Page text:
Disk drive and data management
The seasoned user will be aware that a computer system comprises a number of disks and drives, used for storing data which mainly consists of pictures downloaded from the internet. The computer's hard disk usually contains the operating system such as Microsoft Windows, as well as programs and the user's own dubious file collection.
Other drives include the generically-termed optical drive, meaning the CD-ROM, DVD or Blu-ray <cough> drive, plus USB 'thumb' drives. Some systems may have more than one physical hard disk inside, or may use an external USB-connected hard disk for storing data.
The computer's internal hard disk is generally considered to be the C: drive, although in truth the letter really refers to a partition on the hard disk. Although most users have a C: partition which is about the same size as the actual hard disk, say 250GB, it is possible to have multiple partitions on the same hard drive, such as a physical hard disk with a 30GB C: partition and a 220GB D: partition. The optical drive is then displaced from being the D: drive to becoming the E: drive, by default.
In theory a user could have 24 partitions named C: to Z: (A: and B: are reserved for the well-overdue-for-extinction floppy drive) although this would be unnecessary and some drive letters need to be reserved for USB drives, network drives and other external storage devices.
In the above example the system has two physical internal hard disks, Disk0 and Disk1 and an optical drive, referred to variously as CD-ROM0/DVD/Drive V:.
Disk0 (computers start counting from 0) has one single 298GB partition for data and is referred to as U: drive.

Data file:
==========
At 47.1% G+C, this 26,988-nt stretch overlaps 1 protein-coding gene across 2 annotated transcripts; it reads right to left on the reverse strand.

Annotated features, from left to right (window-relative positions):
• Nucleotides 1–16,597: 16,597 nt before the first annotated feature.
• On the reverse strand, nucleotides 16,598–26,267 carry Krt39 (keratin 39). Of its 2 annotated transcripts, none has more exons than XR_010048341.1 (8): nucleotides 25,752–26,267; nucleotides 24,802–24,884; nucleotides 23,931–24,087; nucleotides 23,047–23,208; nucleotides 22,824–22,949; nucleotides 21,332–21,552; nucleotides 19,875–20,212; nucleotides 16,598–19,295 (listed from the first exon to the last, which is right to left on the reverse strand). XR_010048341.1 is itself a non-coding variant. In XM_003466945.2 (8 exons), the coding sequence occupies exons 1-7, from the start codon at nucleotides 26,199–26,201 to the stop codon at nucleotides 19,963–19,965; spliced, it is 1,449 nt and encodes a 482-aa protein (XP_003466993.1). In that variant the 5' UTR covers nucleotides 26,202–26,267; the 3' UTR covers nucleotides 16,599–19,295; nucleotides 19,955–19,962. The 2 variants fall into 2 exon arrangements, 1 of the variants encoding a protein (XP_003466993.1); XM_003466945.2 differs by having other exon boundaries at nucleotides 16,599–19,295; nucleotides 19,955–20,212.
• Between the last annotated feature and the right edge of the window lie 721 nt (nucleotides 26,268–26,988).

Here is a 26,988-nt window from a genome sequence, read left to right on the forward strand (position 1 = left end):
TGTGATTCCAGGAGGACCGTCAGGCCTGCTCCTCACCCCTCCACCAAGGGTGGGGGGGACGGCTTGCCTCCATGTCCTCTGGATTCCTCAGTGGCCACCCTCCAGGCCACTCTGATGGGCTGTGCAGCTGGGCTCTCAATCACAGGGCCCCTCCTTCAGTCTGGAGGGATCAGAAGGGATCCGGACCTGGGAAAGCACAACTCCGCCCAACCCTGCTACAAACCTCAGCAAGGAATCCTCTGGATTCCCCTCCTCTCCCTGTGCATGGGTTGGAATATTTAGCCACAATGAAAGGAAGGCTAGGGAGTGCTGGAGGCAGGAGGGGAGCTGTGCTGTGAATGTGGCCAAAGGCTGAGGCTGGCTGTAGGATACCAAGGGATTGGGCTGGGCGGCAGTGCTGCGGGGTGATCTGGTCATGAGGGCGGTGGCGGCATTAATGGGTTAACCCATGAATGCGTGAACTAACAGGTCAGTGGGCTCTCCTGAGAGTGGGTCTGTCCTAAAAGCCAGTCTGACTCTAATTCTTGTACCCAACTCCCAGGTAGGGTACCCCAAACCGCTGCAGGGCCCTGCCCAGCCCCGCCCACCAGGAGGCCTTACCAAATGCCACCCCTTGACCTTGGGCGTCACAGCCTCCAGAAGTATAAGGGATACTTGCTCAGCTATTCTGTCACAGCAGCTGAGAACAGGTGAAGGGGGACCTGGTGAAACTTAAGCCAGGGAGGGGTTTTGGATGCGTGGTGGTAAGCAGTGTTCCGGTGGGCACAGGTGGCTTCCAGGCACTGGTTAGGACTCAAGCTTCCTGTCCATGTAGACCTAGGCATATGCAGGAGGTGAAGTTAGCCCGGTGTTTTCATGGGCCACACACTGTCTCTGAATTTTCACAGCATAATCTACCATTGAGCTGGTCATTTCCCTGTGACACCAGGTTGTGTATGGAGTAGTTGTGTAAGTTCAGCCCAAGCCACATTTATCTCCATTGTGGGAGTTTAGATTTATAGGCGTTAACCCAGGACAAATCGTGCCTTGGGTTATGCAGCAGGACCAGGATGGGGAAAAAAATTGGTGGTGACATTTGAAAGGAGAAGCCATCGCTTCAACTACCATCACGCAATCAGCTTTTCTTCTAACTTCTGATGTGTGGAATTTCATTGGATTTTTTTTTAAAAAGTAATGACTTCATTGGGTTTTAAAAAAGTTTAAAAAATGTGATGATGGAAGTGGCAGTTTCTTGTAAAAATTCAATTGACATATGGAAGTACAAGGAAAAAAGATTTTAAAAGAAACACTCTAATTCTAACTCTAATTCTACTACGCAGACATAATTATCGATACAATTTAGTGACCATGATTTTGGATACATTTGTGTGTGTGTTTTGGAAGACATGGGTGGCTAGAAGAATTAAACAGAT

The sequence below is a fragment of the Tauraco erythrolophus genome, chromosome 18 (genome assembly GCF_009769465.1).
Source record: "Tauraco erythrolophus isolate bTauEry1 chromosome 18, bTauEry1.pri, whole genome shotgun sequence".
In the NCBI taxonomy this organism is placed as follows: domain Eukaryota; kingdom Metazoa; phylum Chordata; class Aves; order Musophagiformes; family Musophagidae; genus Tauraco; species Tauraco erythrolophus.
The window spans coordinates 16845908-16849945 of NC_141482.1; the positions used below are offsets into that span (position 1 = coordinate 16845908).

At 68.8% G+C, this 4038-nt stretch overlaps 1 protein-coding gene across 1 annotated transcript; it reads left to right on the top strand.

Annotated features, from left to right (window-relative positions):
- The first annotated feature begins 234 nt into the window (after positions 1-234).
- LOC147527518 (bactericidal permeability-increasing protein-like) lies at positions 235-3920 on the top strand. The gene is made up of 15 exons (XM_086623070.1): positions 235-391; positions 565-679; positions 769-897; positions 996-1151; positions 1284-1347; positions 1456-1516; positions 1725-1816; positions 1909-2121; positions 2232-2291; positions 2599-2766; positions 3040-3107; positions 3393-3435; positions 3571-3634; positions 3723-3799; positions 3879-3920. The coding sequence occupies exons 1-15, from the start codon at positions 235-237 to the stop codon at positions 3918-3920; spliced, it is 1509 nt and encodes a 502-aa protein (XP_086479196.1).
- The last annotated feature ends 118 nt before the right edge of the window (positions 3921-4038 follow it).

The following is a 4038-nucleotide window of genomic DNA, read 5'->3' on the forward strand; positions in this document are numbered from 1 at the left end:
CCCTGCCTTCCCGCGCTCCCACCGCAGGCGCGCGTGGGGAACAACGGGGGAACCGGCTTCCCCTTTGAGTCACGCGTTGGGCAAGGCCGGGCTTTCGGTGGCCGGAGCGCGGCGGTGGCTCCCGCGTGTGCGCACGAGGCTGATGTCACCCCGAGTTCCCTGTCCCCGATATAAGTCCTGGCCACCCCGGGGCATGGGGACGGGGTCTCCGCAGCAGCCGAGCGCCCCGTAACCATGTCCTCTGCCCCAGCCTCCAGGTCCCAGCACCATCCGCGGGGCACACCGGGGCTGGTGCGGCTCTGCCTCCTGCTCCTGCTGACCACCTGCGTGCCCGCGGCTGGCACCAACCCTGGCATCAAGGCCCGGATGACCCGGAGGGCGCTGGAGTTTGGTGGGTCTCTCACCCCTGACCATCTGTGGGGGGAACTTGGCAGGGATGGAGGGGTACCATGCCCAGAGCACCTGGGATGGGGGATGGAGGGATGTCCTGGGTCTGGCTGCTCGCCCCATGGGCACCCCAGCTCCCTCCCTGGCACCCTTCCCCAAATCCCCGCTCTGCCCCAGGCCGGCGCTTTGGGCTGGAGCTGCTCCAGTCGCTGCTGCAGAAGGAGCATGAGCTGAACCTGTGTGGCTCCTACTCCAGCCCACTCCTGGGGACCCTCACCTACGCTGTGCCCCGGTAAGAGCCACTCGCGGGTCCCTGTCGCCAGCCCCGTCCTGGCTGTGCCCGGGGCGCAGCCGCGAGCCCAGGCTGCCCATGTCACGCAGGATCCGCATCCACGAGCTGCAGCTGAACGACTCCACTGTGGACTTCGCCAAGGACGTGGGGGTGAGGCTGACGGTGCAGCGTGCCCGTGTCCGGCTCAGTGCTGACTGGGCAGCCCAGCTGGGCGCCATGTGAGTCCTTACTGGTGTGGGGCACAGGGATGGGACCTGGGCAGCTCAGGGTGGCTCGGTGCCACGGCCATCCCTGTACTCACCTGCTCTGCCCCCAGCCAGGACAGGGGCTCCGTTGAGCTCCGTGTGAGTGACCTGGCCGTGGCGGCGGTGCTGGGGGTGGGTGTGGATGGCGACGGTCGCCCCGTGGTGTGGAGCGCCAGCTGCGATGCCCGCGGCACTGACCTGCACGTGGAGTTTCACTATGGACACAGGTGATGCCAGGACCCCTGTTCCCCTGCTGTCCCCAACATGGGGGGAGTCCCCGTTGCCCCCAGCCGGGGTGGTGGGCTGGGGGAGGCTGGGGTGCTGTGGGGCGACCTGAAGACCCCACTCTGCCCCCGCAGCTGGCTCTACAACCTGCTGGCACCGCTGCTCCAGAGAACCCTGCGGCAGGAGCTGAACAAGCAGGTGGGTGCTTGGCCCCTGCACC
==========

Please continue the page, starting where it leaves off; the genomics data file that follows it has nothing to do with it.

Disk1 is around 228GB and has four partitions, C;, D:, E: and F:. Windows boots from C: which also contains the installed programs. The other partitions are used for storing data and labelled accordingly. Note that from Windows Explorer's point-of-view, the system will appear to have 5 drives C: -> F: plus U: and an optical drive. Once formatted, Windows treats the partitions as if they are separate drives.
Separating out the data
Having one single partition which contains the operating system and programs, as well as user data becomes problematic when the operating system needs to be reinstalled, either due to problems (a reinstall can often fix things) or due to a new version of the OS such as Windows7. A common routine during an OS installation is to format the partition, which removes all previous files including user data such as documents, images, media, etc.
This is where the magic happens on a dual or multi partition system. Windows installs and boots from drive C: and programs also live here, typically in C:\Program Files\.. The trick is to make sure that user data goes on another partition such as D: and not on the C: drive, typically in C:\My Documents. That way when it comes time to reinstall Windows, the C: drive gets trashed in the format but all those essential files don't get thrown out with the bathwater and are still in fact, languishing untouched on the D: drive.
Although it's a pain in the arse losing the installed programs, they can be added from their install discs after Windows is loaded and again, the reinstallation can fix previous problems. However the user's own data can be irreplaceable. Note that this is not a reason not to back up user data - copies of important files still need to kept in a separate place such as burned to disc or copied to a file server on a network.
Where to from here?
So far things have been kept relatively introductory with a minimum of techno talk - yes, really. At this point some readers have got the message and will sally forth into the cyberwilderness, doing the right thing and spreading the good word. However those of a more rabid technical propensity may find themselves gagging for more detail.
Such readers are encouraged to seek more understanding by referring to further, erstwhile works dispersed by the author, including Hard Disk Partitioning Theory which admittedly, is starting to look somewhat dated. Nevertheless the principles have changed little, even though the average user wouldn't be seen dead with a 10GB hard disk in their possession; after all, such capacities are the stuff of USB drives in today's modern world.
Moving data - the next stages
The next part to separating data from system files is to create a data partition. This is described in easy-to-follow steps in the next article Managing disk partitions.
The final stage in giving your data somewhere better to live is moving the My Documents folder onto the D: drive. See Move the My Documents folder for the lowdown.